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Correlation Between Numerical Estimation of In Vivo Local Sphingosine-1-Phosphate Concentration and Endothelial Permeability


Increased endothelial permeability allows accumulation of low-density lipoprotein (LDL) in the artery wall and may lead to atherosclerosis. The spatial heterogeneity of atherosclerosis has been thought to implicate flow mediated effects in the development of the disease. Indeed both in vitro and in vivo studies have shown a correlation between low or oscillating wall shear stress (WSS) and increases in atherogenic factors including increased endothelial permeability. However, the mouse, which has been used extensively as a model of atherosclerosis, has been shown to have high WSS in the aorta with little spatial variation. And yet, the mouse exhibits strong spatial heterogeneity in atherosclerotic lesion development. Therefore factors other than WSS must play a significant role. There are a number of molecules with known effects on endothelial permeability and recently the sphingolipid, sphingosine-1-phosphate (S1P), has been shown to reduce permeability of endothelial cells in vitro. Platelets have long been known to have a protective effect on the endothelium and recently it was shown that S1P is the major barrier protector in platelets. Therefore it is hypothesized that: endothelial permeability correlates inversely with the combined local WSS and S1P concentration. This hypothesis will be tested by comparing measurements of endothelial permeability in the mouse aorta with estimates of the local S1P concentration and WSS as calculated using numerical blood flow modelling. The state-of-the-art imaging technique of ultrasound-particle image velocimetry will be used to measure the velocity in the aorta which will be the basis of the simulation. The latest methods will be used for modelling blood as a multiphase fluid, and convection-diffusion-reaction equations will be developed to describe the shear activation of platelets and subsequent S1P release, S1P combining with high density lipoprotein (HDL), and then the distribution of HDL-S1P in the near-wall region.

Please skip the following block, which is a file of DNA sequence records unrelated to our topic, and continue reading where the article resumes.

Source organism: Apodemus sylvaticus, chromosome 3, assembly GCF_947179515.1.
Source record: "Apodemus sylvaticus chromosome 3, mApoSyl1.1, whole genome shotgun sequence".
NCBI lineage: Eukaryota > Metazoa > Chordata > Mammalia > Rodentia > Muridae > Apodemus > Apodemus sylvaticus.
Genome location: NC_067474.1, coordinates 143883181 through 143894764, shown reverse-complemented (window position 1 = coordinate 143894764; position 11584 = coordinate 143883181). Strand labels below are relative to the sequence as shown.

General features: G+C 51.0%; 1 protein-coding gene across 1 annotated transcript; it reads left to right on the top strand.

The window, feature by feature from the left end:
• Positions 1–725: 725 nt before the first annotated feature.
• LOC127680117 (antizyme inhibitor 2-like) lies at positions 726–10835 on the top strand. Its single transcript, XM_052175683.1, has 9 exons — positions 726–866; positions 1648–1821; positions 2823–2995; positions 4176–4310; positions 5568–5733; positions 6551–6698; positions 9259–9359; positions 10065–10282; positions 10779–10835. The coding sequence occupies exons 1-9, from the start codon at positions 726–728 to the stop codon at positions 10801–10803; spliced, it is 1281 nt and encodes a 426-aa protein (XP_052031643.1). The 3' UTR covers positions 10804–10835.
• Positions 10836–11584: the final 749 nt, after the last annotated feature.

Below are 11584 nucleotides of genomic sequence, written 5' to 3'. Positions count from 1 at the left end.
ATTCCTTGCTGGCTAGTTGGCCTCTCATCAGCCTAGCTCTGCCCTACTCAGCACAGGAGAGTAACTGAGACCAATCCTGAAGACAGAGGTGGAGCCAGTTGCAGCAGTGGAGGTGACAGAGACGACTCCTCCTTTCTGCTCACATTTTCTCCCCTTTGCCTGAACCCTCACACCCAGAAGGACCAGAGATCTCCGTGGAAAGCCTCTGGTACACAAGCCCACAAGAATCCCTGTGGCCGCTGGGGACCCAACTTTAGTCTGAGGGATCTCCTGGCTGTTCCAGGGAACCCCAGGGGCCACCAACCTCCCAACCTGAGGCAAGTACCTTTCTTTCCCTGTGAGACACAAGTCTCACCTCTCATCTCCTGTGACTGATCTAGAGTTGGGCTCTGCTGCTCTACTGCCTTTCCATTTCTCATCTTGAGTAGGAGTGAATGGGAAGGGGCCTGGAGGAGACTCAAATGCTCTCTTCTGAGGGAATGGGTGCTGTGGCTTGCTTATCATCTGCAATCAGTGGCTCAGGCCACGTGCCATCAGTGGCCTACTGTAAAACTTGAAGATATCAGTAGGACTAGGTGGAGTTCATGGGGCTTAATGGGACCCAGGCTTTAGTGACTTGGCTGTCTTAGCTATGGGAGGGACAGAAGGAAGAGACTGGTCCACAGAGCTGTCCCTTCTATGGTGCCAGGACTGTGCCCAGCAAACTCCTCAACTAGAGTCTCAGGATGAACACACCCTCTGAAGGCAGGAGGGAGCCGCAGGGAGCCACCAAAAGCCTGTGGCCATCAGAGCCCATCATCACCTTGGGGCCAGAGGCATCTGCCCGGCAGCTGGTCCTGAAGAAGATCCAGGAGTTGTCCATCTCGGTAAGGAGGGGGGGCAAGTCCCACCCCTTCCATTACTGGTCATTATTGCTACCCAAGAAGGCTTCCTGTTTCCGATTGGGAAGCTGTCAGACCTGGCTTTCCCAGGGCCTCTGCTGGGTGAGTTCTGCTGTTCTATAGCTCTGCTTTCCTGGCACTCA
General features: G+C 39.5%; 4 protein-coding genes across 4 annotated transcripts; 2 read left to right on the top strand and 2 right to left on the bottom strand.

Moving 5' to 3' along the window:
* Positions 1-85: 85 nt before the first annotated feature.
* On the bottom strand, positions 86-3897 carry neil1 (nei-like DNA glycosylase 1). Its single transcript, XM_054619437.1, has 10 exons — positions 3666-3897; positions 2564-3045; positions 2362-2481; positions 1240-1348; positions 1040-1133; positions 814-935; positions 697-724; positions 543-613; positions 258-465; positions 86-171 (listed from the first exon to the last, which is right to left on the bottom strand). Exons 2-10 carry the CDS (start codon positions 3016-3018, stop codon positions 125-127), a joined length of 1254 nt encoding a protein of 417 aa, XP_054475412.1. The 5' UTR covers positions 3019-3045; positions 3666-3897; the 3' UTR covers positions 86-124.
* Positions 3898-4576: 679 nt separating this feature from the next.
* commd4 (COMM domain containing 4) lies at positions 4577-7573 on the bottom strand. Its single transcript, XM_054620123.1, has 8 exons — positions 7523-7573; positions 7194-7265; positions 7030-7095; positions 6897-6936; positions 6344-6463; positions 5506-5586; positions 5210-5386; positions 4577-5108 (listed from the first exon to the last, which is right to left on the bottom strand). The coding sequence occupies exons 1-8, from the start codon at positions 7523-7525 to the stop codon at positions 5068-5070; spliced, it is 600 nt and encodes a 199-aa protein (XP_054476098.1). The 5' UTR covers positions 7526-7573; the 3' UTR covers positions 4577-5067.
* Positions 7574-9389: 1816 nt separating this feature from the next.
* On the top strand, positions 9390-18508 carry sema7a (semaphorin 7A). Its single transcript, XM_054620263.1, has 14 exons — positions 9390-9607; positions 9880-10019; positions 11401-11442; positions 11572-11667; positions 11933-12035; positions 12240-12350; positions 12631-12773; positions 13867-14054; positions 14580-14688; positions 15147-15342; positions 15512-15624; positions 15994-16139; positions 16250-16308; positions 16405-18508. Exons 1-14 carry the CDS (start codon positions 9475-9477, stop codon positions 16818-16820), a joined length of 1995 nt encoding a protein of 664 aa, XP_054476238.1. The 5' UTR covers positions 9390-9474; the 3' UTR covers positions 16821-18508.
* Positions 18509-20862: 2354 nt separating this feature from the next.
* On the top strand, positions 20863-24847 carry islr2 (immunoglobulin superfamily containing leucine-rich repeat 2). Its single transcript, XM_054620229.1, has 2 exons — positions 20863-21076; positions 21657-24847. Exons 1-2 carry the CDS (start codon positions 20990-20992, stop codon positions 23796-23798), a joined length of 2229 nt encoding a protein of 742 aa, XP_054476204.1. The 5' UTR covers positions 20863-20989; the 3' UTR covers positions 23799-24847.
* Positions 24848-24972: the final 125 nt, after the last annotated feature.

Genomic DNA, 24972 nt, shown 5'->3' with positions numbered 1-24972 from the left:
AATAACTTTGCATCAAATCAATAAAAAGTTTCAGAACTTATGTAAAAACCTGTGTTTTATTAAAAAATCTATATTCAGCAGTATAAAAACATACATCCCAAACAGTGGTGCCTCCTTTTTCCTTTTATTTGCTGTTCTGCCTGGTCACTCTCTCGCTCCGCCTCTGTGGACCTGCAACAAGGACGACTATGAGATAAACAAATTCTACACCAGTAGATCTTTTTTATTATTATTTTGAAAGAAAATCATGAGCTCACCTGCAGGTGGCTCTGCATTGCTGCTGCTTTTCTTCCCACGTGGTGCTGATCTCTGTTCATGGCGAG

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Funding Scheme

MC-IIF - International Incoming Fellowships (IIF)


South Kensington Campus Exhibition Road
SW7 2AZ London
United Kingdom
Activity type
Higher or Secondary Education Establishments
EU contribution
€ 210 092,80
Administrative Contact
Shaun Power (Mr.)